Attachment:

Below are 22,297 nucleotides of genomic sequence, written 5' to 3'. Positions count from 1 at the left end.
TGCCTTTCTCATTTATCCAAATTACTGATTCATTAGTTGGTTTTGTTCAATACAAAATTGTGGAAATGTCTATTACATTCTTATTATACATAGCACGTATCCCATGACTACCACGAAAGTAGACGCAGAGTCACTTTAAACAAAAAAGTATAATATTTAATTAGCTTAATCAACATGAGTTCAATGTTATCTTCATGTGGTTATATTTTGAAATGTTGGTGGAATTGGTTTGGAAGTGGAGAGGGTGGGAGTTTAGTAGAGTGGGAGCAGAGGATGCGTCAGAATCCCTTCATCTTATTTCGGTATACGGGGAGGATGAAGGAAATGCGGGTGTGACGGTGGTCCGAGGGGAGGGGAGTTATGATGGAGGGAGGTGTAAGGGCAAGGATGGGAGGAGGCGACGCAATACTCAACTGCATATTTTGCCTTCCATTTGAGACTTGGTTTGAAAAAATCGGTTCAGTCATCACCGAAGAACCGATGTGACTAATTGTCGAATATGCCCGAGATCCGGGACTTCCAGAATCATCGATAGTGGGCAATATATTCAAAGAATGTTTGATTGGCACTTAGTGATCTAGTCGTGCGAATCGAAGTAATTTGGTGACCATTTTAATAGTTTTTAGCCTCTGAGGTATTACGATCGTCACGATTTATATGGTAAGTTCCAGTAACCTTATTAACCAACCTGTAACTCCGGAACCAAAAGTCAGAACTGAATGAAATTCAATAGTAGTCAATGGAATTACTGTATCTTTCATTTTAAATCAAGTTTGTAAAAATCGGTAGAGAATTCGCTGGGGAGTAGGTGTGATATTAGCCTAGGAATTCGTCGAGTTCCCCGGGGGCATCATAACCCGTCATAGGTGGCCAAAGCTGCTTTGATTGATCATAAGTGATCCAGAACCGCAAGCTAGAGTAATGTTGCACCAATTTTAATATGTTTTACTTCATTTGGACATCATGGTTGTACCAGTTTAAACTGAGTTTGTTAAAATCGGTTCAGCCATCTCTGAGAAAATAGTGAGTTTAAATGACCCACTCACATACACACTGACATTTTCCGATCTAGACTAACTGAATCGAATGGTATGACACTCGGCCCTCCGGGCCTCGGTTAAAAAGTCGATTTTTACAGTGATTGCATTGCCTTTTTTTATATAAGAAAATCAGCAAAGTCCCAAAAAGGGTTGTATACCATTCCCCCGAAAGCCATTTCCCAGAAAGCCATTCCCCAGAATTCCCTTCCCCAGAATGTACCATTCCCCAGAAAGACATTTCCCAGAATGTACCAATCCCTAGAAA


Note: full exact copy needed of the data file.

Below are 22,297 nucleotides of genomic sequence, written 5' to 3'. Positions count from 1 at the left end.
TGCCTTTCTCATTTATCCAAATTACTGATTCATTAGTTGGTTTTGTTCAATACAAAATTGTGGAAATGTCTATTACATTCTTATTATACATAGCACGTATCCCATGACTACCACGAAAGTAGACGCAGAGTCACTTTAAACAAAAAAGTATAATATTTAATTAGCTTAATCAACATGAGTTCAATGTTATCTTCATGTGGTTATATTTTGAAATGTTGGTGGAATTGGTTTGGAAGTGGAGAGGGTGGGAGTTTAGTAGAGTGGGAGCAGAGGATGCGTCAGAATCCCTTCATCTTATTTCGGTATACGGGGAGGATGAAGGAAATGCGGGTGTGACGGTGGTCCGAGGGGAGGGGAGTTATGATGGAGGGAGGTGTAAGGGCAAGGATGGGAGGAGGCGACGCAATACTCAACTGCATATTTTGCCTTCCATTTGAGACTTGGTTTGAAAAAATCGGTTCAGTCATCACCGAAGAACCGATGTGACTAATTGTCGAATATGCCCGAGATCCGGGACTTCCAGAATCATCGATAGTGGGCAATATATTCAAAGAATGTTTGATTGGCACTTAGTGATCTAGTCGTGCGAATCGAAGTAATTTGGTGACCATTTTAATAGTTTTTAGCCTCTGAGGTATTACGATCGTCACGATTTATATGGTAAGTTCCAGTAACCTTATTAACCAACCTGTAACTCCGGAACCAAAAGTCAGAACTGAATGAAATTCAATAGTAGTCAATGGAATTACTGTATCTTTCATTTTAAATCAAGTTTGTAAAAATCGGTAGAGAATTCGCTGGGGAGTAGGTGTGATATTAGCCTAGGAATTCGTCGAGTTCCCCGGGGGCATCATAACCCGTCATAGGTGGCCAAAGCTGCTTTGATTGATCATAAGTGATCCAGAACCGCAAGCTAGAGTAATGTTGCACCAATTTTAATATGTTTTACTTCATTTGGACATCATGGTTGTACCAGTTTAAACTGAGTTTGTTAAAATCGGTTCAGCCATCTCTGAGAAAATAGTGAGTTTAAATGACCCACTCACATACACACTGACATTTTCCGATCTAGACTAACTGAATCGAATGGTATGACACTCGGCCCTCCGGGCCTCGGTTAAAAAGTCGATTTTTACAGTGATTGCATTGCCTTTTTTTATATAAGAAAATCAGCAAAGTCCCAAAAAGGGTTGTATACCATTCCCCCGAAAGCCATTTCCCAGAAAGCCATTCCCCAGAATTCCCTTCCCCAGAATGTACCATTCCCCAGAAAGACATTTCCCAGAATGTACCAATCCCTAGAAA